27. In the second half of the reporting period, there was a significant reduction in child casualties. The primary cause of child casualties during this period was landmines. Although the use of landmines is prohibited, armed groups have used them and Colombia has the second largest number of child victims of landmines in the world. National figures from the Directorate for Comprehensive Action against Antipersonnel Mines (Direccion para la Accion Integral contra Minas Antipersonal) indicated that at least 188 children (136 boys, 52 girls) had been maimed and 41 (35 boys, 6 girls) killed by antipersonnel mines and unexploded ordnance between September 2011 and December 2015. While many accidents go unreported, there was a significant decrease in the total number of documented civilian victims of antipersonnel mines and unexploded ordnance from 2012, in particular as a result of demining and mine awareness education campaigns. In 2014-2015, authorities registered a 66 per cent reduction in the number of incidents as compared with 2012-2013. However, the proportion of children killed or injured in those incidents increased from 30 per cent of all civilian victims in 2013 to 45 per cent in 2015.
28. Ongoing verified cases of children killed or maimed by antipersonnel mines and unexploded ordnance near or within schools were a particular concern. For example, in February 2013, a 17 -year-old girl died and two others aged 15 and 17 were injured as a result of a landmine explosion near their school in Antioquia. In May 2014, two children were wounded by an explosive device that they had found near their school in Putumayo. In November 2015, a 15 -year-old girl was wounded by a landmine detonation outside her school in Antioquia.
29. Targeted killing and maiming of children by post-demobilization armed groups was recorded. In April 2012, eight girls between 14 and 15 years old were attacked in Narino by Los Rastrojos, who accused them of being friends with the United States armed forces deployed in the country. One of the girls died, another was wounded and the six others were forcibly displaced. In March 2015, a 15-year-old girl who had been sexually exploited by Las Autodefensas Gaitanistas de Colombia was murdered by the group in Antioquia as the Colombian Armed Forces attempted an operation to rescue her. Also in Antioquia, in August 2015, a 16-year-old boy who participated in a "civic police" programme run by the national police was executed by Las Autodefensas Gaitanistas de Colombia.
30. According to information from the Office of the Attorney General, extrajudicial executions by the Colombian Armed Forces, including those committed against children, decreased significantly, from 43 cases in 2007 to 1 in 2012. A case was also reported by the United Nations in 2014, when a 17-year-old girl was allegedly executed by the Colombian Armed Forces during a military operation against FARC-EP in Antioquia. At the time of writing, an investigation by the Office of the Attorney in Tierralta, Cordoba, was ongoing.
C. Rape and other forms of sexual violence against children
31. The armed conflict has put children at increased risk of sexual violence and, as in other contexts of armed conflict, sexual violence against children remains significantly underreported. Given the constraints for victims regarding reporting violations and access to services, during the reporting period, the United Nations was able to verify only 23 cases of children who were victims of sexual violence, by Colombian Armed Forces (8), Autodefensas Gaitanistas de Colombia (6), FARC -EP (4), ELN (1), Aguilas Negras (1) and by non-identified armed group (3).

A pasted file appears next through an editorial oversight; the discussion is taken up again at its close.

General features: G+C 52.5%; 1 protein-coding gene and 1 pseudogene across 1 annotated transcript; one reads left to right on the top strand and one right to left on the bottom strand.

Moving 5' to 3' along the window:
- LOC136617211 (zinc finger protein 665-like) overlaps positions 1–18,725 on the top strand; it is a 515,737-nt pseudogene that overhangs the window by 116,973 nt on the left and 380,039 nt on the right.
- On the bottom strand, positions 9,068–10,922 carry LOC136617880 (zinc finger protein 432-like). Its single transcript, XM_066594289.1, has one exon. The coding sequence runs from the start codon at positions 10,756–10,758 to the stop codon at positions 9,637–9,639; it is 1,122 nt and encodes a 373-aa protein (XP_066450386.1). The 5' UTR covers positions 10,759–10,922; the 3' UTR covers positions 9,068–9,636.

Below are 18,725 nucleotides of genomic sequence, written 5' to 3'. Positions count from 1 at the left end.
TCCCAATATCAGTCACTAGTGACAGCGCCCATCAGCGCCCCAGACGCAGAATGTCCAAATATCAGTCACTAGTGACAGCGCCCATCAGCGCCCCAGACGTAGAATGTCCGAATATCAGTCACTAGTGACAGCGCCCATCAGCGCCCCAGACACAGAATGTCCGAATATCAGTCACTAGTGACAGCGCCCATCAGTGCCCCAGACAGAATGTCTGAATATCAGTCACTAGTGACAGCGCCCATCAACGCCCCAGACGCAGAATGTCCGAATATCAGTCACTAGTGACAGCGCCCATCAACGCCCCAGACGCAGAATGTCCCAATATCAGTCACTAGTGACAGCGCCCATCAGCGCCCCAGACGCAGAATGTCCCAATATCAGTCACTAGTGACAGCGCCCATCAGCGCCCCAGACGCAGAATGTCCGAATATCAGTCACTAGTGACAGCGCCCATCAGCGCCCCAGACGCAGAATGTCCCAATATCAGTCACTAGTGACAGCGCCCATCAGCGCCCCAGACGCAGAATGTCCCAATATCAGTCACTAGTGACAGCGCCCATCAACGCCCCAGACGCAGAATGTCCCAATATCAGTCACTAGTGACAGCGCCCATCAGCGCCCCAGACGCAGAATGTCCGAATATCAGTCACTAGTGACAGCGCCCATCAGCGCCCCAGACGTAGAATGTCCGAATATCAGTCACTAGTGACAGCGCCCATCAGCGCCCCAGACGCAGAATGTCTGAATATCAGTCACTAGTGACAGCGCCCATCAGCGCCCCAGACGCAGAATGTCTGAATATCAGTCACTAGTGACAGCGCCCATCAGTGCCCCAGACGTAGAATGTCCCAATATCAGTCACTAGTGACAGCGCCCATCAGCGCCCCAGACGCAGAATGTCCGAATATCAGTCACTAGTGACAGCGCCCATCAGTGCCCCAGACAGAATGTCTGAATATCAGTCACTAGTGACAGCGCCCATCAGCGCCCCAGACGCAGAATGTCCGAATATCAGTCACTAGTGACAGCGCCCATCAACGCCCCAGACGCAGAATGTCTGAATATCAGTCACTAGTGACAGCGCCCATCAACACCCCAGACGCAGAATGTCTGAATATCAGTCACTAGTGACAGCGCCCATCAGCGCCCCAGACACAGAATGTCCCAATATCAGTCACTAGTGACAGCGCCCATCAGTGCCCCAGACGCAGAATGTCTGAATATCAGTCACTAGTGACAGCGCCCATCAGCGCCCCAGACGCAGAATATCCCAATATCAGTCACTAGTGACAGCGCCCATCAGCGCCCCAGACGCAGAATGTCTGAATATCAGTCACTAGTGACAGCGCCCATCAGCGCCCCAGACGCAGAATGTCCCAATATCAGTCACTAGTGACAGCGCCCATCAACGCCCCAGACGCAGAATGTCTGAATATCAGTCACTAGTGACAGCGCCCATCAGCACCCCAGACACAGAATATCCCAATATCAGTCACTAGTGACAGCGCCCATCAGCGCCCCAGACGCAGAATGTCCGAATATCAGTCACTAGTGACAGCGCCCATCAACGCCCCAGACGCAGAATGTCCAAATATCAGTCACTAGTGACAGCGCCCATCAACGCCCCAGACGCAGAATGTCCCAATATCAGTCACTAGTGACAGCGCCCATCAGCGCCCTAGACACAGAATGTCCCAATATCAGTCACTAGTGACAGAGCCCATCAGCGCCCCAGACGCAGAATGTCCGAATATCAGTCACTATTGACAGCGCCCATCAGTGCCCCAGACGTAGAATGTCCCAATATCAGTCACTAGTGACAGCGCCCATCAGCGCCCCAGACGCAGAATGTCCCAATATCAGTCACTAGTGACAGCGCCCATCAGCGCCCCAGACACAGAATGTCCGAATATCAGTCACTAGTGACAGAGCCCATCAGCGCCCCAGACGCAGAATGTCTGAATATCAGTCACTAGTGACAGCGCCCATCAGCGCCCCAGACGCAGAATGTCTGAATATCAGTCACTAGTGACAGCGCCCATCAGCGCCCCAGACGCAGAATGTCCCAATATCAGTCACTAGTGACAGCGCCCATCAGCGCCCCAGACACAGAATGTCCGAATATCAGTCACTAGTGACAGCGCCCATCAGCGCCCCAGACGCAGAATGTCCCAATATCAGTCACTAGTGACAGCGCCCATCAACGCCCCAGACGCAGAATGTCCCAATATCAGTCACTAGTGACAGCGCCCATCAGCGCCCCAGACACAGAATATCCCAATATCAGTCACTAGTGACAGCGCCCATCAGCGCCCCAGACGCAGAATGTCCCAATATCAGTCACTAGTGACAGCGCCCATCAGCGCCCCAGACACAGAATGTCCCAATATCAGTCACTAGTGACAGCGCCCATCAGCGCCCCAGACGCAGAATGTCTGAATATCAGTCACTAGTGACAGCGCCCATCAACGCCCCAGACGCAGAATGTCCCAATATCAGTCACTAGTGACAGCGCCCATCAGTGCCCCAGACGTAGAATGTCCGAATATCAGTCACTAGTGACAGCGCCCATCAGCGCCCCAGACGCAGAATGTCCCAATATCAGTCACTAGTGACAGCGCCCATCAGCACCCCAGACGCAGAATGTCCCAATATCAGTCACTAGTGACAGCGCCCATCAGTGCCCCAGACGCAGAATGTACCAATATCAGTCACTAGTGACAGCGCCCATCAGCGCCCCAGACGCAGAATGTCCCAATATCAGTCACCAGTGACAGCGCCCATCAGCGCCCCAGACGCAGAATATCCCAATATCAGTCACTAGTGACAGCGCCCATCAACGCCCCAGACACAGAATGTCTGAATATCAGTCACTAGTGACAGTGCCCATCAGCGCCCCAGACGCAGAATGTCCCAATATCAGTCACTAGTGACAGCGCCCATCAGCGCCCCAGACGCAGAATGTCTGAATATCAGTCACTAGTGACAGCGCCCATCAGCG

32. Girls associated with armed groups were particularly vulnerable. For example, in April 2013, a girl aged 13 was sexually abused by a FARC-EP leader in Putumayo, which resulted in her becoming pregnant. In April 2014, three persons were allegedly in detention in Bolivar on charges of selling girls to armed groups, including ELN, for sexual purposes. Sexual violence against children by post-demobilization and local armed groups continued in territories where they are present. These groups also used sexual violence or threats of sexual violence against children of human rights defenders or community leaders as a method of intimidation and control.
33. In addition, cases of sexual exploitation of girls as young as 12 years old by post-demobilization groups were documented in each year of the reporting period, in particular in gold-mining areas controlled by armed groups, as highlighted in my latest reports to the Security Council on conflict-related sexual violence (S/2015/203 and S/2016/361).
34. Cases of sexual violence by members of the Colombian Armed Forces and the police were also reported, in particular during 2012. Since late 2015, progress has been made in the fight against impunity. For example, a member of the Colombian Armed Forces was arrested for raping a 12-year-old girl in Meta in 2012 and another was sentenced to 14 years' imprisonment for raping a 14 -year-old girl in 2012 in Cundinamarca. Ministry of Defence Directive No. 11 (2010) regarding prevention of sexual violence has also been reviewed to ensure compliance with the "zero tolerance" policy against sexual violence in the armed forces.
D. Attacks on schools and hospitals
35. Attacks on schools and hospitals by armed groups and Colombian Armed Forces were verified in several departments of the country, mostly in rural areas, with a downward trend throughout the reporting period. Despite specific provisions of the Colombian Penal Code that criminalize attacks on and use of civilian objects, including educational institutions, there is a lack of accountability for violations.